This ‘Culture of Nice’ is in fact the pervasive ‘Culture of Silence’ that women all over the world, particularly in India, are all too familiar with. 

It takes different forms, but always towards the same goal — to silence the not-so-nice details of what the experiences; sometimes intimate experiences of women might be. This Culture of Silence is propagated from the child’s earliest experience of being parented by society in general. Amongst the values that girls receive in our early years — apart from those of being obedient, dutiful, respectful, homely — we also receive the twin headed Chimera in the form of shame and guilt.

“Have some shame!”

“Oh for shame!”

“Shameless!”

“Shameful!”

“Ashamed.”

“Do not bring shame upon…”

Different phrases in different languages, but always with the same implication. Shameful things happen to girls who are not nice and that brings ‘shame’ on the family or everyone associated with the girl. And nice folks do not talk about these things. Nice folks go on as if nothing has happened.

It is this culture of silence that women across the world today, are calling out in many different ways. Whether it is the #MeToo movement or a show like Sharp Objects; or on a lighter and happier note, even a film like Veere Di Wedding punctures this culture of silence, quite simply by refusing to be silenced and saying the not-nice things, or depicting the so called ‘unspeakable’ things that could happen to girls. By talking about the unspeakable, you rob it of the power to shame you; you disallow the ‘Culture of Nice’ to erase your experience. You stand up for yourself and you build your own identity.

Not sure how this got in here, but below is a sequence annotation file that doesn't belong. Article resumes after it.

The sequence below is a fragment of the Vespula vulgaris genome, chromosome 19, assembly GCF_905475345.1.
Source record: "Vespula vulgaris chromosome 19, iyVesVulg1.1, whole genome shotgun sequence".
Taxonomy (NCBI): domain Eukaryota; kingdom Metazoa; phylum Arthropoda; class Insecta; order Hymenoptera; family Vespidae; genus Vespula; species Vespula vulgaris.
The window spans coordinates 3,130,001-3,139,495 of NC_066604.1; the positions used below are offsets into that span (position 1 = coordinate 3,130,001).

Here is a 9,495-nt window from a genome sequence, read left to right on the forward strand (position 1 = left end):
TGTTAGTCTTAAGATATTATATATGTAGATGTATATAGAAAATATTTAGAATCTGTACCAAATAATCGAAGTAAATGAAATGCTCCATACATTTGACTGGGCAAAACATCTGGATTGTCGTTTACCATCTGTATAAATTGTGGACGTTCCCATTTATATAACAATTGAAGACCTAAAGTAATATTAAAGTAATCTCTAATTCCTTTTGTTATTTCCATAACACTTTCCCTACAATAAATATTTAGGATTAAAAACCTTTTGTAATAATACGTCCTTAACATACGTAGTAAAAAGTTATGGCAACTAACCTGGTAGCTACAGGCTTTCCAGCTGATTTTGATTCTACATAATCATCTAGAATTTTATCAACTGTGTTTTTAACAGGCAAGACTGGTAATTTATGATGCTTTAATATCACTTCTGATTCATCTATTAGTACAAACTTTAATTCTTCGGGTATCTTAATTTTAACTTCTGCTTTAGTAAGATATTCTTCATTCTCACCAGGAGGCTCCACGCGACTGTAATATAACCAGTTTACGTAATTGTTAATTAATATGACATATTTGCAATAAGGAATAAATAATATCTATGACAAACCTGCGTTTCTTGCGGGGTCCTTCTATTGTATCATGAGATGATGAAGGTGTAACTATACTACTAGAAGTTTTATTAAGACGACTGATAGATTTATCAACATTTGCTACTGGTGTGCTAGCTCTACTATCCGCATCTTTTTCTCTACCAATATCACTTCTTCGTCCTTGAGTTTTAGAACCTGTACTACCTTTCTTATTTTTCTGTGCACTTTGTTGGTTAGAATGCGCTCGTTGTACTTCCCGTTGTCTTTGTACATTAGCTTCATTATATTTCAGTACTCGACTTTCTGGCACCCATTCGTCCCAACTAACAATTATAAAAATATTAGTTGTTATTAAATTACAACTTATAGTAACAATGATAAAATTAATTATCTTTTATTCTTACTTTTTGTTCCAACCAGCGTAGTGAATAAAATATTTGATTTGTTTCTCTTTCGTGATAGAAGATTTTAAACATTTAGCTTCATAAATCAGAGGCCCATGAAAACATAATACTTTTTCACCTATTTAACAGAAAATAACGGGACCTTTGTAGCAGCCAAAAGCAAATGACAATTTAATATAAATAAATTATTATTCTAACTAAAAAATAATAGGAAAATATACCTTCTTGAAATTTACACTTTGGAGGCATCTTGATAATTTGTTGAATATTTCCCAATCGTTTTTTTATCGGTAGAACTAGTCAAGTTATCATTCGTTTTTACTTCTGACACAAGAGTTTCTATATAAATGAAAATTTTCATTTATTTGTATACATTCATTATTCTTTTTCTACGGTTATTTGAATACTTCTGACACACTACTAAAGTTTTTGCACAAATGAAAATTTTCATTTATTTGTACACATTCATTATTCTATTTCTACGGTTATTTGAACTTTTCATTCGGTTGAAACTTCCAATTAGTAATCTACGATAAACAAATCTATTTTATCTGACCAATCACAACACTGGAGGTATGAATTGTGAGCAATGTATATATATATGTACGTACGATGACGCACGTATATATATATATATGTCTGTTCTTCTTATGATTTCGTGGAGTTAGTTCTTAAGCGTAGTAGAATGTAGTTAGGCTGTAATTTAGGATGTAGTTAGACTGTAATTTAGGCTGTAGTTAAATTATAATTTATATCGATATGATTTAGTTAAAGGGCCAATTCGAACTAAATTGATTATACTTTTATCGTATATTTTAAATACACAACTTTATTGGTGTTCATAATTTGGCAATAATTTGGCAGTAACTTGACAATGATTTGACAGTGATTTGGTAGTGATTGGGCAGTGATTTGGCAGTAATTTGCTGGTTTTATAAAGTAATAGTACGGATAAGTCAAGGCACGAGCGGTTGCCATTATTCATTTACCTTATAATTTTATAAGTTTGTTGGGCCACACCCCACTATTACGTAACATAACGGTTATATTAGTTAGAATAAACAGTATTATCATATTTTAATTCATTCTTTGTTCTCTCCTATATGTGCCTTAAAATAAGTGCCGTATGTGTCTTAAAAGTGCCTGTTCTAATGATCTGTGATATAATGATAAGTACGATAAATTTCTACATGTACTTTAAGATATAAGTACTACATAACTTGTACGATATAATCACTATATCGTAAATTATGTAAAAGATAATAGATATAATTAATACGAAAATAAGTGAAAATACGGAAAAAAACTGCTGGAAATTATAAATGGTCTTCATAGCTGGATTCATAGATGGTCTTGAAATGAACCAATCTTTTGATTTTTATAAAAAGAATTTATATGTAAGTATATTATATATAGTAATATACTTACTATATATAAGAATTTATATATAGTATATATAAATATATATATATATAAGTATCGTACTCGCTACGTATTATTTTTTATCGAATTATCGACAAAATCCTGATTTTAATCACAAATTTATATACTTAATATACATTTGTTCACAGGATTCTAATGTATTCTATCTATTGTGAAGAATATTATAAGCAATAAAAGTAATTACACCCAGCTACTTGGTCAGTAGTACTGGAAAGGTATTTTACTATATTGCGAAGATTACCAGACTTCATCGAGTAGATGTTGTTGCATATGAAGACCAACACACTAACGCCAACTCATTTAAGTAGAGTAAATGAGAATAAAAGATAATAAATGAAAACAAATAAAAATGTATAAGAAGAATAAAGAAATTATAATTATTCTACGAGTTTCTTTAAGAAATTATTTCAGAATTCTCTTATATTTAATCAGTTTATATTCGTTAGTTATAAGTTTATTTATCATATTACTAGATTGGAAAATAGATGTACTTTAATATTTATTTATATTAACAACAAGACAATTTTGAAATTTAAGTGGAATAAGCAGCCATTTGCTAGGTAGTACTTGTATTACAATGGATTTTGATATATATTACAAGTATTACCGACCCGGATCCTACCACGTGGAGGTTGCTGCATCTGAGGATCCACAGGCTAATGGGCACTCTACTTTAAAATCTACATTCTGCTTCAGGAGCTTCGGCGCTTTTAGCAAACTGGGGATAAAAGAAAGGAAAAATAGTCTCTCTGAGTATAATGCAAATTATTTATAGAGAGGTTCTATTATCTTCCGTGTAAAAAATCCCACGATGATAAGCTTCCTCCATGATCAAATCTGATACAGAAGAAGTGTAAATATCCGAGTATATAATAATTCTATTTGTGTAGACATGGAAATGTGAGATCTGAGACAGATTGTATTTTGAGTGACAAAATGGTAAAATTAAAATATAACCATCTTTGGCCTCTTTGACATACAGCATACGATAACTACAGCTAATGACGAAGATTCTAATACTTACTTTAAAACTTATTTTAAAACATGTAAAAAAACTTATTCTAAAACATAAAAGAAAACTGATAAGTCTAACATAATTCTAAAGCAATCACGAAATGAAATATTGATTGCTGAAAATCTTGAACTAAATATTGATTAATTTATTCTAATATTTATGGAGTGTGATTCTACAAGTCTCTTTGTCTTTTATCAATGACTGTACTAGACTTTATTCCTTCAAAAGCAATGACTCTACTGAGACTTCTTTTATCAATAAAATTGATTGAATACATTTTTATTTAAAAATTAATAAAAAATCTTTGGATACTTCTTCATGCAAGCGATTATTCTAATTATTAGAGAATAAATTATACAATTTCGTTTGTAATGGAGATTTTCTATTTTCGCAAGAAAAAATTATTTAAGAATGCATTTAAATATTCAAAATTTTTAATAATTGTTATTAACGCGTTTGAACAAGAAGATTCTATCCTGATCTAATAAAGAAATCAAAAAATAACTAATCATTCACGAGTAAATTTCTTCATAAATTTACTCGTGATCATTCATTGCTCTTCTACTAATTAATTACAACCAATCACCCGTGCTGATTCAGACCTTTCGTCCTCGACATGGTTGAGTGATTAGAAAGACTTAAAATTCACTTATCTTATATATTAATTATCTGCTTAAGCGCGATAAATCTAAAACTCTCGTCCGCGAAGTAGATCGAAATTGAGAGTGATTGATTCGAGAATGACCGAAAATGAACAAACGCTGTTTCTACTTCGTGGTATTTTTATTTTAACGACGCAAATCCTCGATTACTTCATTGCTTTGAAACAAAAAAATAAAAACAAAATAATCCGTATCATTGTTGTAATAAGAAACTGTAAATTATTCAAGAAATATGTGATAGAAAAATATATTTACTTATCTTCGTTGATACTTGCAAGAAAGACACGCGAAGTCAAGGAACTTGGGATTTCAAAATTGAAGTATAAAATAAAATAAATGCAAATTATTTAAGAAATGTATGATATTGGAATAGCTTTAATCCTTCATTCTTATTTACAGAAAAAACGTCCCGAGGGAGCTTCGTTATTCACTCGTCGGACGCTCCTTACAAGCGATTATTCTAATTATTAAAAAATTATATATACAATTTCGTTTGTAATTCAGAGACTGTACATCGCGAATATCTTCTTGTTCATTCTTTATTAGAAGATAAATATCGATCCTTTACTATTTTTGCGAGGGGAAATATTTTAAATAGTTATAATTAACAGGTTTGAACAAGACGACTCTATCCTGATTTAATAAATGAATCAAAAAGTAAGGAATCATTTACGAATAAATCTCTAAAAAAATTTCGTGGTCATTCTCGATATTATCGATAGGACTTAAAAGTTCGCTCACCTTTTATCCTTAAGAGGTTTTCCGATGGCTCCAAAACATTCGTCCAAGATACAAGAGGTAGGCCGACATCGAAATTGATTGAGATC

And this to me is the most liberating aspect of being an actor, and even just a girl at a time when shows like Sharp Objects and Big Little Lies (another great show on Hotstar Premium), and films like Veere Di Wedding and Anaarkali Of Aarah are being made.

The next time I hear someone say, “Nice girls don’t do that!”, I know what I’m going to say — I don’t give a shit about nice. I’m just a girl! And that’s okay!

Swara is a an award winning actor of the Hindi film industry. Her last few films, including Veere Di Wedding, Anaarkali of Aaraah and Nil Battey Sannata have earned her both critical and commercial success. Swara is an occasional writer of articles and opinion pieces. The occasions are frequent :).

Watch the trailer of Sharp Objects here:

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This article was published by the Scroll marketing team with Swara Bhasker on behalf of Hotstar Premium and not by the Scroll editorial team.